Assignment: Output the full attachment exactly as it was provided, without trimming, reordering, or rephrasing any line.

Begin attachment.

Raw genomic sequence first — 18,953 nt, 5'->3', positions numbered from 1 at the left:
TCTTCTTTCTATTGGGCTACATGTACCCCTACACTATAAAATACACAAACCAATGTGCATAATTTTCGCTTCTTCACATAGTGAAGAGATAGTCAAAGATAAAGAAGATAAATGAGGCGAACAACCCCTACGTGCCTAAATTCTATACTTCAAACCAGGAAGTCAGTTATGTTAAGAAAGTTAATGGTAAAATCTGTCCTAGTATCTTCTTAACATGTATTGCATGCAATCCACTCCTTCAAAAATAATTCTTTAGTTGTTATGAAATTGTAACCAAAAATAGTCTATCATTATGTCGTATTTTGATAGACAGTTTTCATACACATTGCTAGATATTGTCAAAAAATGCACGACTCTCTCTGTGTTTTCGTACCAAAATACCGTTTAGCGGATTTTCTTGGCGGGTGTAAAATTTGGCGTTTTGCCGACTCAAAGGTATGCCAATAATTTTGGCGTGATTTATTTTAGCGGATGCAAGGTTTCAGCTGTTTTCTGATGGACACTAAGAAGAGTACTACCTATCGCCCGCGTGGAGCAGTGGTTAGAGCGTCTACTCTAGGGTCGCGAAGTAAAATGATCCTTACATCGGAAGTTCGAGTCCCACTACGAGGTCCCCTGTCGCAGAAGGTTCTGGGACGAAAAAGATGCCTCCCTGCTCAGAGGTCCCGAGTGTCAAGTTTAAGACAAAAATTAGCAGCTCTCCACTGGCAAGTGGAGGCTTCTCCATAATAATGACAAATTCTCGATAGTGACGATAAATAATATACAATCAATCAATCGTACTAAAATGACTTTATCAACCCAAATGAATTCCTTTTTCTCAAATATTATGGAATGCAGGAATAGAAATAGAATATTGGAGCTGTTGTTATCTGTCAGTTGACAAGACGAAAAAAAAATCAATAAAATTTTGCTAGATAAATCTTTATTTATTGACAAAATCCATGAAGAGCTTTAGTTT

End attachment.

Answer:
Raw genomic sequence first — 18,953 nt, 5'->3', positions numbered from 1 at the left:
TCTTCTTTCTATTGGGCTACATGTACCCCTACACTATAAAATACACAAACCAATGTGCATAATTTTCGCTTCTTCACATAGTGAAGAGATAGTCAAAGATAAAGAAGATAAATGAGGCGAACAACCCCTACGTGCCTAAATTCTATACTTCAAACCAGGAAGTCAGTTATGTTAAGAAAGTTAATGGTAAAATCTGTCCTAGTATCTTCTTAACATGTATTGCATGCAATCCACTCCTTCAAAAATAATTCTTTAGTTGTTATGAAATTGTAACCAAAAATAGTCTATCATTATGTCGTATTTTGATAGACAGTTTTCATACACATTGCTAGATATTGTCAAAAAATGCACGACTCTCTCTGTGTTTTCGTACCAAAATACCGTTTAGCGGATTTTCTTGGCGGGTGTAAAATTTGGCGTTTTGCCGACTCAAAGGTATGCCAATAATTTTGGCGTGATTTATTTTAGCGGATGCAAGGTTTCAGCTGTTTTCTGATGGACACTAAGAAGAGTACTACCTATCGCCCGCGTGGAGCAGTGGTTAGAGCGTCTACTCTAGGGTCGCGAAGTAAAATGATCCTTACATCGGAAGTTCGAGTCCCACTACGAGGTCCCCTGTCGCAGAAGGTTCTGGGACGAAAAAGATGCCTCCCTGCTCAGAGGTCCCGAGTGTCAAGTTTAAGACAAAAATTAGCAGCTCTCCACTGGCAAGTGGAGGCTTCTCCATAATAATGACAAATTCTCGATAGTGACGATAAATAATATACAATCAATCAATCGTACTAAAATGACTTTATCAACCCAAATGAATTCCTTTTTCTCAAATATTATGGAATGCAGGAATAGAAATAGAATATTGGAGCTGTTGTTATCTGTCAGTTGACAAGACGAAAAAAAAATCAATAAAATTTTGCTAGATAAATCTTTATTTATTGACAAAATCCATGAAGAGCTTTAGTTT